Noodles & Company will close 55 underperforming restaurants — more than 10 percent of its 528 locations — as it works to right its financial ship amid persistently weak sales, the fast-casual operator said Thursday.
In addition, Broomfield, Colo.-based Noodles & Company said that an existing shareholder, the private-equity group L Catterton, has agreed to pay $18.5 million for preferred stock and the rights to buy additional shares of the company in the coming months.
Dave Boennighausen, Noodles & Company’s interim CEO, said in a statement Thursday that the initiatives “are critical to the long-term success of Noodles & Company.”
“These initiatives focus on our strong, go-forward restaurant portfolio; shore up our balance sheet; and give us the financial flexibility to further our in-restaurant operational and culinary initiatives,” Boennighausen said.
Under the deal, L Catterton will get 18,400 preferred shares that can be converted into 4.3 million shares of common stock. The group also has the right to buy 1.9 million shares at $4.35 per share.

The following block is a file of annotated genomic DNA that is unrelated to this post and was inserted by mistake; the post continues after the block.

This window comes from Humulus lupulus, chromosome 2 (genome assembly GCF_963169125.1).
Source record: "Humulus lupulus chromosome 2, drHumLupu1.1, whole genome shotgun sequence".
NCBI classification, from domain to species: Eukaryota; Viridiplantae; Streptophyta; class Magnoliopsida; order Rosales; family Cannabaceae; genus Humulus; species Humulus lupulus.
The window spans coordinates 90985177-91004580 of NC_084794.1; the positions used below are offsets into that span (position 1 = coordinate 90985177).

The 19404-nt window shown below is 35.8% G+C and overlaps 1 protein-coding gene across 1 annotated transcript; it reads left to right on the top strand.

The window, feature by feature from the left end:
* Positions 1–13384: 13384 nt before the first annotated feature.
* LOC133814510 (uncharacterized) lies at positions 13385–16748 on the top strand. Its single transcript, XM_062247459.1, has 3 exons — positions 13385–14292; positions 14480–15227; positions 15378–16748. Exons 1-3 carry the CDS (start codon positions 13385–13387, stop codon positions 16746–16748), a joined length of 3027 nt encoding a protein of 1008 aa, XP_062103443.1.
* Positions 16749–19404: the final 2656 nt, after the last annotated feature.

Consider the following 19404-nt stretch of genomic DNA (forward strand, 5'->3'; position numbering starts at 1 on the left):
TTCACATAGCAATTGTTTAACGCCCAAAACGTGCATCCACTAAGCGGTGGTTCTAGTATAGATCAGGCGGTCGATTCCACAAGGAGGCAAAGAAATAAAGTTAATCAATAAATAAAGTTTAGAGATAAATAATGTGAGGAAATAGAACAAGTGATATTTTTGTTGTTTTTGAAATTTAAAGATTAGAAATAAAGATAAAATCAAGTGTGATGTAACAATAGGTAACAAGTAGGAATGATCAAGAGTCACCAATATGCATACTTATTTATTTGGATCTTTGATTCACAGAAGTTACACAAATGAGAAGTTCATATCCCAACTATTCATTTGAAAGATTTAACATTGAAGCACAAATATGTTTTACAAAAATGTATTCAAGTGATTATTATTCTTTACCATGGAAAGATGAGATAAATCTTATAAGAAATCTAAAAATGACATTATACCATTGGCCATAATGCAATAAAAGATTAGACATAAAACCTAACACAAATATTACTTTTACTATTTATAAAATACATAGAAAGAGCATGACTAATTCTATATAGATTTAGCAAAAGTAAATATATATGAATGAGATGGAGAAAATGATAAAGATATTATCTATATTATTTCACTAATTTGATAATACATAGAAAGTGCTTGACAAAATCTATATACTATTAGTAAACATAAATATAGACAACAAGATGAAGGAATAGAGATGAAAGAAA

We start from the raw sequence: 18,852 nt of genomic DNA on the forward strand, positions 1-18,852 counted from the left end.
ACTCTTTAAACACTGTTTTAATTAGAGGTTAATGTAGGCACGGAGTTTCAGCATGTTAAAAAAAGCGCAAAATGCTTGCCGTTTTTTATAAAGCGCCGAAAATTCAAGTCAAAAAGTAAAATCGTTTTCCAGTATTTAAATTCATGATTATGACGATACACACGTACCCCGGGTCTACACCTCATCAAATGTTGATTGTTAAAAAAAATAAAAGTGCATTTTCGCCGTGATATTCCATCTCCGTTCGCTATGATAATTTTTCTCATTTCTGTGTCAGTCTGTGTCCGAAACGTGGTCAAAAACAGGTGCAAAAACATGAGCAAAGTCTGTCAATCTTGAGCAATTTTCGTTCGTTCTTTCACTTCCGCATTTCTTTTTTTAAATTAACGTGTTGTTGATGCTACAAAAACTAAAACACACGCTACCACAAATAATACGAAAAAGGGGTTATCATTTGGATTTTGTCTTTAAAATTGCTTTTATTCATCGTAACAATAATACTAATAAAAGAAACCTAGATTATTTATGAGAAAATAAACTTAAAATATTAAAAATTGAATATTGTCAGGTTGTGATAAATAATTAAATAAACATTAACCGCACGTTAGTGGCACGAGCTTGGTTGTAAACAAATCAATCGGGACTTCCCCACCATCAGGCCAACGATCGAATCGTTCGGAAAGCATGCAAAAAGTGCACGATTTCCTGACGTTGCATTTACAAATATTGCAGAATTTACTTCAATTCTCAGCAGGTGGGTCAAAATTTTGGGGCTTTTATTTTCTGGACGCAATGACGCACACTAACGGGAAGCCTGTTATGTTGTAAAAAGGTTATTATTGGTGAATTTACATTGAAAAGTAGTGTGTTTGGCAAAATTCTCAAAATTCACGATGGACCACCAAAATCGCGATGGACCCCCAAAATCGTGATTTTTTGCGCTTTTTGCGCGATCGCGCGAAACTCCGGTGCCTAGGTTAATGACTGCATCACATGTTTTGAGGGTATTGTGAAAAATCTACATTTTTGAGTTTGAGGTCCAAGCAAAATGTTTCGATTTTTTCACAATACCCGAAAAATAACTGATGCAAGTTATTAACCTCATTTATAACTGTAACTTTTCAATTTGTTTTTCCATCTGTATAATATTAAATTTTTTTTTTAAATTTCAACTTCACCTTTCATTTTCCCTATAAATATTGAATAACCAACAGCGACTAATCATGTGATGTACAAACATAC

Noodles & Company plans to use cash from the deal to satisfy liabilities associated with the closure of restaurants, as well as liabilities associated with a data breach last year. The company also plans to use funds on investments in its remaining restaurants.
Noodles & Company said it would close 55 locations in the first and second quarters. The restaurants have “significantly underperformed the company’s restaurant averages,” with unit volumes of about $700,000, and have lost money, the operator said.
Noodles & Company said its total restaurant margin would have been $7.3 million higher without the 55 locations in the 12 months ended Sept. 27.
The company’s restaurant margin was between 11.5 percent and 12 percent in the fourth quarter ended Jan. 3. It also said systemwide same-store sales declined 1.3 percent. The operator expects to take a charge ranging from $30.5 million to $31.5 million related to restaurants it needs to close.
Noodles & Company also estimated that the data breach will cost it $11 million.
In the first three quarters of 2016, ended Sept. 27, Noodles & Company reported a loss of $26.3 million, or 95 cents per share.
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